Let me begin with two confessions.
(1) I do not like reality television.
(2) I sometimes find myself mindlessly watching reality television.
The Voice initially struck me as a weird singing competition. Four judges sit in swirling chairs with their backs to the performers. If they like what they hear, they push a button, the chair swings around, and above their heads a lighted sign appears that says, "I WANT YOU." Each judge forms a team of singers and slowly narrows the group down each week to a finale of one singer from each team.
Despite my raised eyebrow regarding the show's premise, I found myself enjoying the music, which provided great background noise for cooking dinner or relaxing on the couch after a long day. Even though I hadn't watched it in in over a month, a headline announcing a winner caught my eye this morning. Jermaine Paul, a former backup singer considered by many as an "underdog," had won the competition. I didn't remember much about Jermaine and started listening to some of his performances. One in particular from the finale made me stop and listen, not just to him sing, but to what Blake Shelton, one of the judges, said after his performance of "I Believe I Can Fly." He told Jermaine: "I've listened to that song a million times, but I don't think I really heard it until tonight." There was something about the way that Jermaine sang the song that allowed us not only to hear the words of the song but to see the words come from a place deep within him.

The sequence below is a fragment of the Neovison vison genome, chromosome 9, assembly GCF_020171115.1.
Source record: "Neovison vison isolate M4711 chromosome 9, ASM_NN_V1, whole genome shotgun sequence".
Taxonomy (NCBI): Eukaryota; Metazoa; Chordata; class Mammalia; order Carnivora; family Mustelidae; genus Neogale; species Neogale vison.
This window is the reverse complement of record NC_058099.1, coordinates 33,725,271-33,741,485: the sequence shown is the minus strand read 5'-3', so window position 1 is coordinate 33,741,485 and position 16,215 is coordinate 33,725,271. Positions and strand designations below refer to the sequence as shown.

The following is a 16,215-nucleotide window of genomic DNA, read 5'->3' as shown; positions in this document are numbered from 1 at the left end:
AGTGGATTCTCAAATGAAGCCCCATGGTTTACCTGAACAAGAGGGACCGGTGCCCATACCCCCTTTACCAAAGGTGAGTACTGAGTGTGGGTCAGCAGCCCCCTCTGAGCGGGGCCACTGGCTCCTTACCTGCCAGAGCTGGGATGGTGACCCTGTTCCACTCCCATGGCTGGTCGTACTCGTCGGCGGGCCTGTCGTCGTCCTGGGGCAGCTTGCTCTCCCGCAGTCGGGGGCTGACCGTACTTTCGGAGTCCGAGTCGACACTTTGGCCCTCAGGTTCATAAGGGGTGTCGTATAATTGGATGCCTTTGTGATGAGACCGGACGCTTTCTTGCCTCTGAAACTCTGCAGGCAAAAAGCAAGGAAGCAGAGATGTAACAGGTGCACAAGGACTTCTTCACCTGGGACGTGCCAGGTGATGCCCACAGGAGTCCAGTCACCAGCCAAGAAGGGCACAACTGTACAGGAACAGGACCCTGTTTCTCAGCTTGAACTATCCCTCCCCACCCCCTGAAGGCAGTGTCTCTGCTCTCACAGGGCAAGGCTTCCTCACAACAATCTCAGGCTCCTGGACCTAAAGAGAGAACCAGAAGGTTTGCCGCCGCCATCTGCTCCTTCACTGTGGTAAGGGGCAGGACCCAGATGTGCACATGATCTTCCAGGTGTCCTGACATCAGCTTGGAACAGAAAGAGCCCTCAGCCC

Why don't we sing like Jermaine in Sunday morning worship, as if every word on our lips mattered? When we look at the words to the old hymns and the spiritual power within them, why do we simply mutter the song? Familiar hymns like "How Great Thou Art" and "Great Is Thy Faithfulness" as well as less-familiar ones like "Here Oh My Lord I See Thee" abound with life! From the psalms to Paul's letters, Scripture commands us to sing whether or not we can carry a tune or hit a high note. We must sing and sing with all that we are to all that God is.
It's discouraging to think that a stage in Hollywood might have more passion for song than Christians do in a sanctuary. Tapping into God's holy energy requires a desire to do so. Do you want to sing in a way that people truly hear the words? Then let your voice be heard, not in competition but in consecration of the One who is worthy to be praised.
grace, peace, song, and all good things to you all,